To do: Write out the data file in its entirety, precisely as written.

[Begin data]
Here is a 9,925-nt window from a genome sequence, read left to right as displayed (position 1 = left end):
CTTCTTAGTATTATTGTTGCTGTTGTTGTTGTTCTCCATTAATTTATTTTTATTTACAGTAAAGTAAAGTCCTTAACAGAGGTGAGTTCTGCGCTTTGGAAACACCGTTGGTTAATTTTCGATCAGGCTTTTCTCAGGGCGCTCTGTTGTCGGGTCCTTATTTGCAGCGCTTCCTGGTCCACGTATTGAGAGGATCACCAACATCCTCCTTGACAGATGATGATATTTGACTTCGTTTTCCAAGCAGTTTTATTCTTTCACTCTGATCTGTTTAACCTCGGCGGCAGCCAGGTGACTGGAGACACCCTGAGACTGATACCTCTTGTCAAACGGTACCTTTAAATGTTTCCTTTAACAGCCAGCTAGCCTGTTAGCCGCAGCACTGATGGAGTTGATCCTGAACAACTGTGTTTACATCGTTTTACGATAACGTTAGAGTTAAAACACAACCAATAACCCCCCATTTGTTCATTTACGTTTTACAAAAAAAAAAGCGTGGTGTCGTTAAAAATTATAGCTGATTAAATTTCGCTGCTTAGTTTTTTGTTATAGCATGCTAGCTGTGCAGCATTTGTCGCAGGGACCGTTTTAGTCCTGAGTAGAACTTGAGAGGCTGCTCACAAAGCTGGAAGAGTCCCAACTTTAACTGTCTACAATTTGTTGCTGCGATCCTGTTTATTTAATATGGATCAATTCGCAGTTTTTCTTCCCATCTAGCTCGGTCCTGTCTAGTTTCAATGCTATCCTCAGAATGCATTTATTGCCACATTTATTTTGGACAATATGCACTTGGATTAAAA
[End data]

Here is a 9,925-nt window from a genome sequence, read left to right as displayed (position 1 = left end):
CTTCTTAGTATTATTGTTGCTGTTGTTGTTGTTCTCCATTAATTTATTTTTATTTACAGTAAAGTAAAGTCCTTAACAGAGGTGAGTTCTGCGCTTTGGAAACACCGTTGGTTAATTTTCGATCAGGCTTTTCTCAGGGCGCTCTGTTGTCGGGTCCTTATTTGCAGCGCTTCCTGGTCCACGTATTGAGAGGATCACCAACATCCTCCTTGACAGATGATGATATTTGACTTCGTTTTCCAAGCAGTTTTATTCTTTCACTCTGATCTGTTTAACCTCGGCGGCAGCCAGGTGACTGGAGACACCCTGAGACTGATACCTCTTGTCAAACGGTACCTTTAAATGTTTCCTTTAACAGCCAGCTAGCCTGTTAGCCGCAGCACTGATGGAGTTGATCCTGAACAACTGTGTTTACATCGTTTTACGATAACGTTAGAGTTAAAACACAACCAATAACCCCCCATTTGTTCATTTACGTTTTACAAAAAAAAAAGCGTGGTGTCGTTAAAAATTATAGCTGATTAAATTTCGCTGCTTAGTTTTTTGTTATAGCATGCTAGCTGTGCAGCATTTGTCGCAGGGACCGTTTTAGTCCTGAGTAGAACTTGAGAGGCTGCTCACAAAGCTGGAAGAGTCCCAACTTTAACTGTCTACAATTTGTTGCTGCGATCCTGTTTATTTAATATGGATCAATTCGCAGTTTTTCTTCCCATCTAGCTCGGTCCTGTCTAGTTTCAATGCTATCCTCAGAATGCATTTATTGCCACATTTATTTTGGACAATATGCACTTGGATTAAAA